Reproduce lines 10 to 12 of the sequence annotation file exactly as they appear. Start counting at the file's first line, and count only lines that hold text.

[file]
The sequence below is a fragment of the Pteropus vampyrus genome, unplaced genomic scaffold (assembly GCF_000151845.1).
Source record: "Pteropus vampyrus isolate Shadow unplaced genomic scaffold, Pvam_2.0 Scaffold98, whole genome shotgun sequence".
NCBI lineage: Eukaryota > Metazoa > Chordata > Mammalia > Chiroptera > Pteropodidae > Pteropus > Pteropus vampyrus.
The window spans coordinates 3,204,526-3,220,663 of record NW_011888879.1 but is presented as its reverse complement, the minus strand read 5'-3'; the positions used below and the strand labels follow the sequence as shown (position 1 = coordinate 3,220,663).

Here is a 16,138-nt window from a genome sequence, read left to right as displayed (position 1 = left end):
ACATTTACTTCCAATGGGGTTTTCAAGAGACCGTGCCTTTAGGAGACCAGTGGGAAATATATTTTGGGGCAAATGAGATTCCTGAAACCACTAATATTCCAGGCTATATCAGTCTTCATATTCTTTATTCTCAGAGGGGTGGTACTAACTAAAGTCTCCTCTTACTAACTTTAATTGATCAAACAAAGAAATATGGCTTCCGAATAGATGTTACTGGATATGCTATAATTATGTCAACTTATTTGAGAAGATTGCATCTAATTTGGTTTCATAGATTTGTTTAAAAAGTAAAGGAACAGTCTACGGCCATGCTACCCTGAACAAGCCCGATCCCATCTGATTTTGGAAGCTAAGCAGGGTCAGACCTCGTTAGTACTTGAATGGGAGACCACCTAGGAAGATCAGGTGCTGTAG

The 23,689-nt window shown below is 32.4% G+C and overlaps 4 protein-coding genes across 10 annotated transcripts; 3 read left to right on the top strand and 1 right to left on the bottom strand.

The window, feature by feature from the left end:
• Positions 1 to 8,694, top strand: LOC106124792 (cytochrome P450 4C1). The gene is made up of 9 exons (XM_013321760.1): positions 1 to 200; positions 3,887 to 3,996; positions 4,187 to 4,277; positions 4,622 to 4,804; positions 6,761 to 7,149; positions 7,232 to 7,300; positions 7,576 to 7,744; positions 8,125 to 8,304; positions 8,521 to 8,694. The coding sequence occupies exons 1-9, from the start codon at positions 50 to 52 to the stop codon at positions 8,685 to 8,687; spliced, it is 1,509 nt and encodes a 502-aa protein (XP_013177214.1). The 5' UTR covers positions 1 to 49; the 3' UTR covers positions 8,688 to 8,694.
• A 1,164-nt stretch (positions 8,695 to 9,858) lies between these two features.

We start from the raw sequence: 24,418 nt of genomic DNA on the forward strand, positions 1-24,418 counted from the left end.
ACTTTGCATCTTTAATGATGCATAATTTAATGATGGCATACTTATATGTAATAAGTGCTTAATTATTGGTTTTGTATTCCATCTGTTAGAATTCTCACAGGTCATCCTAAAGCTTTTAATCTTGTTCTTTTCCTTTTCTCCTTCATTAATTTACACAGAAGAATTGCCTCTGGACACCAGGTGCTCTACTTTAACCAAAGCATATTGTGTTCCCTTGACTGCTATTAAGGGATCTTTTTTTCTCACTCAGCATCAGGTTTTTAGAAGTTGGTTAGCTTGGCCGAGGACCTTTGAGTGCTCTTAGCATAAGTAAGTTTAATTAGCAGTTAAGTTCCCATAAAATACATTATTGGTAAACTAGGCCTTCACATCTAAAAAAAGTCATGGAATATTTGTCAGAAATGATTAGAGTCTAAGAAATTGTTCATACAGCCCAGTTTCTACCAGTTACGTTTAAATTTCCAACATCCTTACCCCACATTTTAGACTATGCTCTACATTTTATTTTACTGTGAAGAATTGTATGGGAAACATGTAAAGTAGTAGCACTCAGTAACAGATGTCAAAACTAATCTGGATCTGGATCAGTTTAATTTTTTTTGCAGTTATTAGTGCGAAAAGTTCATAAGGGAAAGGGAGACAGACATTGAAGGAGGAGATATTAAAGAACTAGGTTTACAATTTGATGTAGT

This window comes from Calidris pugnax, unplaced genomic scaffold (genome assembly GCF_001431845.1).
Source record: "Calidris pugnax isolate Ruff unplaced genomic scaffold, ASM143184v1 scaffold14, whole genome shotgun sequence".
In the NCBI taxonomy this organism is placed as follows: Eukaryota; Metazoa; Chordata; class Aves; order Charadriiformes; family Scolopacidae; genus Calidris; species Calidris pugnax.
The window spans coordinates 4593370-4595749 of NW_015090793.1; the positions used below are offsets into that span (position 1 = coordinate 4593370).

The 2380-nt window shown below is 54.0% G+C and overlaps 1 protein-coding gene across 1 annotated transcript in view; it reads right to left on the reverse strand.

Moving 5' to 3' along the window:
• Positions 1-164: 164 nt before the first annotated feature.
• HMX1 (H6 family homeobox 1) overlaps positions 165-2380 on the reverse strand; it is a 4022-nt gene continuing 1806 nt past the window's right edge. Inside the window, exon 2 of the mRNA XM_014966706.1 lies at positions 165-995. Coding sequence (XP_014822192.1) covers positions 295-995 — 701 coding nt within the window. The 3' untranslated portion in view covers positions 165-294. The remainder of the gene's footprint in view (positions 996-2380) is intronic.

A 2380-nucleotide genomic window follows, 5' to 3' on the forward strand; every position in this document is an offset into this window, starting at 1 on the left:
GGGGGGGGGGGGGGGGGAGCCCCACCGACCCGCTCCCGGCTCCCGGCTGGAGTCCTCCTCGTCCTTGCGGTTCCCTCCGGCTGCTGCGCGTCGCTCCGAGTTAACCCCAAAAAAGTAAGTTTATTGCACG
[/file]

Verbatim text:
• A 1,164-nt stretch (positions 8,695 to 9,858) lies between these two features.

We start from the raw sequence: 24,418 nt of genomic DNA on the forward strand, positions 1-24,418 counted from the left end.
ACTTTGCATCTTTAATGATGCATAATTTAATGATGGCATACTTATATGTAATAAGTGCTTAATTATTGGTTTTGTATTCCATCTGTTAGAATTCTCACAGGTCATCCTAAAGCTTTTAATCTTGTTCTTTTCCTTTTCTCCTTCATTAATTTACACAGAAGAATTGCCTCTGGACACCAGGTGCTCTACTTTAACCAAAGCATATTGTGTTCCCTTGACTGCTATTAAGGGATCTTTTTTTCTCACTCAGCATCAGGTTTTTAGAAGTTGGTTAGCTTGGCCGAGGACCTTTGAGTGCTCTTAGCATAAGTAAGTTTAATTAGCAGTTAAGTTCCCATAAAATACATTATTGGTAAACTAGGCCTTCACATCTAAAAAAAGTCATGGAATATTTGTCAGAAATGATTAGAGTCTAAGAAATTGTTCATACAGCCCAGTTTCTACCAGTTACGTTTAAATTTCCAACATCCTTACCCCACATTTTAGACTATGCTCTACATTTTATTTTACTGTGAAGAATTGTATGGGAAACATGTAAAGTAGTAGCACTCAGTAACAGATGTCAAAACTAATCTGGATCTGGATCAGTTTAATTTTTTTTGCAGTTATTAGTGCGAAAAGTTCATAAGGGAAAGGGAGACAGACATTGAAGGAGGAGATATTAAAGAACTAGGTTTACAATTTGATGTAGT